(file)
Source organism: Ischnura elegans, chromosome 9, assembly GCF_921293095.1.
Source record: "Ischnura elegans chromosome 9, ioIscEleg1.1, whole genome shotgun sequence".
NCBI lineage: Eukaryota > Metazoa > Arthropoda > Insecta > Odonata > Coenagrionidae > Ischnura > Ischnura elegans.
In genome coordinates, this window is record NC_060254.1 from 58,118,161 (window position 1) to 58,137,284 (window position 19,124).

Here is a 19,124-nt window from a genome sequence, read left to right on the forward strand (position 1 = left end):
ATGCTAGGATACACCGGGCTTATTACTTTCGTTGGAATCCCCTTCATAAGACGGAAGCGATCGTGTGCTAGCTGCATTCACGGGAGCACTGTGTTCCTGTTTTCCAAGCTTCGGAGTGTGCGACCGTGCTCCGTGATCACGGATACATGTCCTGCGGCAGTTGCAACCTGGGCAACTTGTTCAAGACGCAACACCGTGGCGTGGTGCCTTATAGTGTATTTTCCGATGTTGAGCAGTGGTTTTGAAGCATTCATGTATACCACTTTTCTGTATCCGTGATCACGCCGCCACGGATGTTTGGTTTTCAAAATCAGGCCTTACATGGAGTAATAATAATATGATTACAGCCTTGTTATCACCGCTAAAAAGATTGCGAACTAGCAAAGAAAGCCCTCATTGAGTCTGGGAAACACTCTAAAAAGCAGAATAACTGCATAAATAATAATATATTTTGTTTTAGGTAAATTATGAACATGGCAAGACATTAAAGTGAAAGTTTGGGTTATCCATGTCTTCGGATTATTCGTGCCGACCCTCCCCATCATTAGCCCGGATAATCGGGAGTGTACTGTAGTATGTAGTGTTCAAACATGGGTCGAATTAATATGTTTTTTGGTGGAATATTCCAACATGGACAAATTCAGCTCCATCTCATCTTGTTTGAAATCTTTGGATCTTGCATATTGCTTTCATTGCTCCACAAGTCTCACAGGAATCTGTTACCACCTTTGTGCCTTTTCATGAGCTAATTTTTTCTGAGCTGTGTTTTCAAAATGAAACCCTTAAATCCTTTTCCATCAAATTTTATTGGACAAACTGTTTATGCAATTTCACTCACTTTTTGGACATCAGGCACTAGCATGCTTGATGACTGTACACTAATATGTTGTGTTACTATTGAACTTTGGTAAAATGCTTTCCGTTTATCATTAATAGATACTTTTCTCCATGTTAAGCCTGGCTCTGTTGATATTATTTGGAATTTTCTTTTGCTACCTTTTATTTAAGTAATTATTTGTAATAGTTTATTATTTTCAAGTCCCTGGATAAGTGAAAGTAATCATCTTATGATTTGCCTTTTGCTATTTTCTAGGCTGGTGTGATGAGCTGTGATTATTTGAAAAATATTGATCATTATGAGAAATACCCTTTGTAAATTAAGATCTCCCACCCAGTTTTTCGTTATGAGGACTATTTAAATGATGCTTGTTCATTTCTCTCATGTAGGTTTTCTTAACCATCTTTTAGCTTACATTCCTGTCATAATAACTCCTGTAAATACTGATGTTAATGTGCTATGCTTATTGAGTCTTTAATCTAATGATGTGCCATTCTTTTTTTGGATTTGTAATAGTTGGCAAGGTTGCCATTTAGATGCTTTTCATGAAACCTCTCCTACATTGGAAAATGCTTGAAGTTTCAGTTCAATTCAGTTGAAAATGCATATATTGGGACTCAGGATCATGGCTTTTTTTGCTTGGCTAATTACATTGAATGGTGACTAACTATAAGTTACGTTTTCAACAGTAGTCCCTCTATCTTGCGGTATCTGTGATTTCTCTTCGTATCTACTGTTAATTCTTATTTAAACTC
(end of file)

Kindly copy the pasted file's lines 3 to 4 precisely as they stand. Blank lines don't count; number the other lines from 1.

NCBI lineage: Eukaryota > Metazoa > Arthropoda > Insecta > Odonata > Coenagrionidae > Ischnura > Ischnura elegans.
In genome coordinates, this window is record NC_060254.1 from 58,118,161 (window position 1) to 58,137,284 (window position 19,124).